Is SDN read for prime time or junk time?

Doug Marschke, CTO, SDN Essentials

Doug Marschke, CTO, SDN Essentials

By now, most people have heard about SDN (Software Defined Networking) in some way. It seems the market hype has been constant for 3 years now. I first heard about SDN while working for a Network Integrator in 2012, so where are we now, and have we actually progressed?

Let’s start at the basics first, the idea of SDN really spawned from the clean slate university research programs at Stanford and Berkley. At the time, they were trying to figure out, how we can “fix” the internet if we started with a clean slate. One topic that was discussed was the idea of a consistent policy across IP devices, whether that be a router, switch, firewall etc. Of course to have consistent policy requires a way to have a consistent per hop forwarding behavior, so during their research, they decided they needed a way to write entries directly to the forwarding table. At the time there was no easy way to do this across multiple vendors, so the idea of Open Flow was formed. This drove the architecture of “open sdn” with the separation of control and forwarding as depicted in Figure 1.

This certainly seemed like a good idea to many, but as they say, the devil is in the details. In order to make the architecture above successful, a few things have to fall in place:

1. Needed an Open Interface to the hardware
2. Need a good extensible operating system (controller)
3. Needed one or many well defined API.

Where are we now with this architecture? I would say we are about half way there. We do have #1 which is open interfaces to the hardware with a variety of protocols (Open Flow, NetConf, LISP, XMPP, BGP to name a few. We are trying as an industry to find a good operating system, and there have been several stable commercial products created, as well as some open source projects taking shape. However despite a lot of PR, as an industry we have not decided on a set or controllers that fit this Open SDN architecture, and some argue that we never will as it is hard to find a “one size fits all” controller. Lastly, there are many API’s today to interface with a variety of controllers today, but we are not even close to creating a common definition for SDN applications.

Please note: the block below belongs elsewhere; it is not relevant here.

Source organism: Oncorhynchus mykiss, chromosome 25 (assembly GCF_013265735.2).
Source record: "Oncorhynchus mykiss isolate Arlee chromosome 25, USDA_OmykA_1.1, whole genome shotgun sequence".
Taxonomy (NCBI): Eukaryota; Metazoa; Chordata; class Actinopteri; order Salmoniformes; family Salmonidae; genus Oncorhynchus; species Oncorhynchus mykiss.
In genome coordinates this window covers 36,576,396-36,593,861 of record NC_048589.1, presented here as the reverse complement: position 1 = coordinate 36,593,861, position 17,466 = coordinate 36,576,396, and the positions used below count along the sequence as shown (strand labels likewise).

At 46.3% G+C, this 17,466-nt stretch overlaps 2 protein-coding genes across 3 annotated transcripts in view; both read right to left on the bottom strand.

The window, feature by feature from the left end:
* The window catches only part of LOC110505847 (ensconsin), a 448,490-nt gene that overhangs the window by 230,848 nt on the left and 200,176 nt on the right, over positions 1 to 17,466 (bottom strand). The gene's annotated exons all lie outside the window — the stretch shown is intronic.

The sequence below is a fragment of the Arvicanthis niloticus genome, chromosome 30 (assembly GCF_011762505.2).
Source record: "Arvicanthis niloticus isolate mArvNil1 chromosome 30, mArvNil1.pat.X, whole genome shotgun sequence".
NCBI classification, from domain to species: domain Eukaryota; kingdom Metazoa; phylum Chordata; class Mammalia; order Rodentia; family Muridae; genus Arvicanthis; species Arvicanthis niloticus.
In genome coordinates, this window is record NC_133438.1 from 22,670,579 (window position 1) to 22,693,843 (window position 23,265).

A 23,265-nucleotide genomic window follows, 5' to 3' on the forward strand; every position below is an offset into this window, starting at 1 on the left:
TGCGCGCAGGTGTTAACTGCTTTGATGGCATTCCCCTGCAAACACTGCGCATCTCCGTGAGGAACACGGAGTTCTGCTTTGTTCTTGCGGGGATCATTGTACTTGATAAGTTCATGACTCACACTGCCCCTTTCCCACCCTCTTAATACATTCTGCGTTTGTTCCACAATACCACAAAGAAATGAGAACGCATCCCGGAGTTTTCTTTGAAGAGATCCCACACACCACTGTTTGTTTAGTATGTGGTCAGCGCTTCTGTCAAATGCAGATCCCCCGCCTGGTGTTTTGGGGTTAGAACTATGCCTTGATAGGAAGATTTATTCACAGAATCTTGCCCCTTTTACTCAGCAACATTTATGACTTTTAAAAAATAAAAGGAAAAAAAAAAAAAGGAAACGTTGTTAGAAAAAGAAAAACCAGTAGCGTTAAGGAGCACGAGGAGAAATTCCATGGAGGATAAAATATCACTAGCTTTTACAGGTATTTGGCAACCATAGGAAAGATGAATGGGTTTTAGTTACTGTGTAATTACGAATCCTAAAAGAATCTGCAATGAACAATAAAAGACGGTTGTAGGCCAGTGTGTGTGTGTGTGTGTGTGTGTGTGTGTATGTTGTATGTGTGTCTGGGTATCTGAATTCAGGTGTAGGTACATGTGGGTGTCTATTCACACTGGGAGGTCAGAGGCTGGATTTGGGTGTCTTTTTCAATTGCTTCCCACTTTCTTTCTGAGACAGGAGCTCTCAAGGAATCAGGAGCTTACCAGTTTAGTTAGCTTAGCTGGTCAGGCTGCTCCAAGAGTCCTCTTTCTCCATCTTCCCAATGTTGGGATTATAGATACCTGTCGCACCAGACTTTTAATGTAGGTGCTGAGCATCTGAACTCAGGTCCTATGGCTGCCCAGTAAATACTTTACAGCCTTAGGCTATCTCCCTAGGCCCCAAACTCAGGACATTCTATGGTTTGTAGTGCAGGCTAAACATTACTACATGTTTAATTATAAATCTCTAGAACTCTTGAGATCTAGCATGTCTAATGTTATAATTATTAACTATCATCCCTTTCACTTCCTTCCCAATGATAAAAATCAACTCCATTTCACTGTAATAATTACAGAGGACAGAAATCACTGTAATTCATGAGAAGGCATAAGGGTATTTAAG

While the industry was working hard on #1, #2, #3 above, two other common definitions of SDN come to the forefront, the first is the network overlay, and the second is what I called the vendor API. First, in figure 2 is a drawing on a network overlay. In the most simple terms, an SDN network overlay is a system designed to connect multiple logical networks (usually in the form of virtual machines) across a traditional IP/Ethernet underlay network. There are some common elements from the Open SDN architecture, including open north bound API’s and an SDN controller, however the largest difference is that the forwarding elements for thae underlay do not change and are mostly agnostic to the overlays. Today there are many vendors pushing the overlay architecture, and some very large deployed case studies. However, if we learn from history in networking, we know that overlays have a limited life shelf, whether it be Frame Relay, ATM or today’s favorite MPLS.

The third definition for SDN is what I called the vendor “Oh Oh” moment. With all the hype surrounding SDN, networking vendors decided that they better have a SDN story to win those RFP’s and so they decided on the architecture in figure 3. The vendors essentially created an API on their platform that allowed them to connect to some of the more popular controllers or orchestration system. This allowed them to have the “see if works story”. Although, this is a very important step into moving towards a more Open SDN architectures since most network deployments are not greenfield, this architecture has some serious scaling issues as well and creates a “proprietary openness”. In other words, many vendors just put an API to access features of their platform, and using shared memory space that made support of protocols (such as Open Flow) reach limitations fairly quickly.

So is SDN ready for prime time or ready for the trash heap before it is started? Open SDN as we would like to define it is not ready for mainstream yet, but there has been a tremendous amount of resources thrown at the problem, so I suspect we aren’t too far off in finally getting some more main stream acceptance. However today, there are some real immediate network problems to solve, so network overlays and Vendor API’s may be the Band-Aids that are required to have the programmability, automation and application awareness that is needed in order for the network to support the user. If we continue on the status quo then the traffic engineering, long provisioning, and excess capex spending will only get worse. Before you know it, the hype will be a reality that you are not ready for!


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